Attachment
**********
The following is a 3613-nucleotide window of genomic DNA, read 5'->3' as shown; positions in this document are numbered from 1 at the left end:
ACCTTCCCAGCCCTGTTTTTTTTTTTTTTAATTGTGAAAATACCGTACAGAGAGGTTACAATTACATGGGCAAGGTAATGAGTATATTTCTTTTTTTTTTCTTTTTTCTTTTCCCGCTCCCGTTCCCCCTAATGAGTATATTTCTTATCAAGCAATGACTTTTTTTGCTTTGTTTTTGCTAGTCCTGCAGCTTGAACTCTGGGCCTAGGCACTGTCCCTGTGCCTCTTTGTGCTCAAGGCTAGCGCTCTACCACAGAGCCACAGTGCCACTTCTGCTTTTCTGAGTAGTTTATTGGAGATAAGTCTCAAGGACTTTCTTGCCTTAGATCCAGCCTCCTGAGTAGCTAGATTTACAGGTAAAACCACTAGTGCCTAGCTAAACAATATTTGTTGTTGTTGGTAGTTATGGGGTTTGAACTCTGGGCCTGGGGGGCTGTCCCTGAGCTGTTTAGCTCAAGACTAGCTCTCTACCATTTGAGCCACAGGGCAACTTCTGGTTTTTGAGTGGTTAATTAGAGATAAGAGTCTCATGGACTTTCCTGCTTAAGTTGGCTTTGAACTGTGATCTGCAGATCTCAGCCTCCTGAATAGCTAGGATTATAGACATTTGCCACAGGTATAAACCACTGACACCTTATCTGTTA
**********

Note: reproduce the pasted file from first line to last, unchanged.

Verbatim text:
The following is a 3613-nucleotide window of genomic DNA, read 5'->3' as shown; positions in this document are numbered from 1 at the left end:
ACCTTCCCAGCCCTGTTTTTTTTTTTTTTAATTGTGAAAATACCGTACAGAGAGGTTACAATTACATGGGCAAGGTAATGAGTATATTTCTTTTTTTTTTCTTTTTTCTTTTCCCGCTCCCGTTCCCCCTAATGAGTATATTTCTTATCAAGCAATGACTTTTTTTGCTTTGTTTTTGCTAGTCCTGCAGCTTGAACTCTGGGCCTAGGCACTGTCCCTGTGCCTCTTTGTGCTCAAGGCTAGCGCTCTACCACAGAGCCACAGTGCCACTTCTGCTTTTCTGAGTAGTTTATTGGAGATAAGTCTCAAGGACTTTCTTGCCTTAGATCCAGCCTCCTGAGTAGCTAGATTTACAGGTAAAACCACTAGTGCCTAGCTAAACAATATTTGTTGTTGTTGGTAGTTATGGGGTTTGAACTCTGGGCCTGGGGGGCTGTCCCTGAGCTGTTTAGCTCAAGACTAGCTCTCTACCATTTGAGCCACAGGGCAACTTCTGGTTTTTGAGTGGTTAATTAGAGATAAGAGTCTCATGGACTTTCCTGCTTAAGTTGGCTTTGAACTGTGATCTGCAGATCTCAGCCTCCTGAATAGCTAGGATTATAGACATTTGCCACAGGTATAAACCACTGACACCTTATCTGTTA